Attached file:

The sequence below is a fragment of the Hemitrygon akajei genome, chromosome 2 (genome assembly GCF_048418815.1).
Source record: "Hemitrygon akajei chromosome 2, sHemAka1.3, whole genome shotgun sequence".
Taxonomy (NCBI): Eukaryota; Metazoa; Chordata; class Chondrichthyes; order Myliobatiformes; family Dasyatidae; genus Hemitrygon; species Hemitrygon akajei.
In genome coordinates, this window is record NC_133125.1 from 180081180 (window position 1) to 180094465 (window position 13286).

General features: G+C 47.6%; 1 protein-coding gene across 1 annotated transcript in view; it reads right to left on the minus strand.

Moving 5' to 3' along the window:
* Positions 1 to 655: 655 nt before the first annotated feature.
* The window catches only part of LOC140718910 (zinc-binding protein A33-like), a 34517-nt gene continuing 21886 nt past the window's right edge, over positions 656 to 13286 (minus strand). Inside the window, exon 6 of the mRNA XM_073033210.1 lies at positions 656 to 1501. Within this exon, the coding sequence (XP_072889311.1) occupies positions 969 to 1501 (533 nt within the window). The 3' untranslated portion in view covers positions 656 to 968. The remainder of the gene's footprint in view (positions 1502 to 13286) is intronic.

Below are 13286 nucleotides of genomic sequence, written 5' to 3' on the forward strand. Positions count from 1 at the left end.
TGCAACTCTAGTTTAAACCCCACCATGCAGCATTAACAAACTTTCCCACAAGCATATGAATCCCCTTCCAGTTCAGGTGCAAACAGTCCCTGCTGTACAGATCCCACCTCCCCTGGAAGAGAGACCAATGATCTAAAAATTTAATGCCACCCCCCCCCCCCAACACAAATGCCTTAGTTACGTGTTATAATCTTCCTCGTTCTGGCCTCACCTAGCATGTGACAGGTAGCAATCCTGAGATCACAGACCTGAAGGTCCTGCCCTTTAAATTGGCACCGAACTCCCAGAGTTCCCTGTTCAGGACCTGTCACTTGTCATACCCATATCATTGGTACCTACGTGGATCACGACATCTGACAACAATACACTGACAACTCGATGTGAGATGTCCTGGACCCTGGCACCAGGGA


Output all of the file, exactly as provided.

The sequence below is a fragment of the Hemitrygon akajei genome, chromosome 2 (genome assembly GCF_048418815.1).
Source record: "Hemitrygon akajei chromosome 2, sHemAka1.3, whole genome shotgun sequence".
Taxonomy (NCBI): Eukaryota; Metazoa; Chordata; class Chondrichthyes; order Myliobatiformes; family Dasyatidae; genus Hemitrygon; species Hemitrygon akajei.
In genome coordinates, this window is record NC_133125.1 from 180081180 (window position 1) to 180094465 (window position 13286).

General features: G+C 47.6%; 1 protein-coding gene across 1 annotated transcript in view; it reads right to left on the minus strand.

Moving 5' to 3' along the window:
* Positions 1 to 655: 655 nt before the first annotated feature.
* The window catches only part of LOC140718910 (zinc-binding protein A33-like), a 34517-nt gene continuing 21886 nt past the window's right edge, over positions 656 to 13286 (minus strand). Inside the window, exon 6 of the mRNA XM_073033210.1 lies at positions 656 to 1501. Within this exon, the coding sequence (XP_072889311.1) occupies positions 969 to 1501 (533 nt within the window). The 3' untranslated portion in view covers positions 656 to 968. The remainder of the gene's footprint in view (positions 1502 to 13286) is intronic.

Below are 13286 nucleotides of genomic sequence, written 5' to 3' on the forward strand. Positions count from 1 at the left end.
TGCAACTCTAGTTTAAACCCCACCATGCAGCATTAACAAACTTTCCCACAAGCATATGAATCCCCTTCCAGTTCAGGTGCAAACAGTCCCTGCTGTACAGATCCCACCTCCCCTGGAAGAGAGACCAATGATCTAAAAATTTAATGCCACCCCCCCCCCCCAACACAAATGCCTTAGTTACGTGTTATAATCTTCCTCGTTCTGGCCTCACCTAGCATGTGACAGGTAGCAATCCTGAGATCACAGACCTGAAGGTCCTGCCCTTTAAATTGGCACCGAACTCCCAGAGTTCCCTGTTCAGGACCTGTCACTTGTCATACCCATATCATTGGTACCTACGTGGATCACGACATCTGACAACAATACACTGACAACTCGATGTGAGATGTCCTGGACCCTGGCACCAGGGA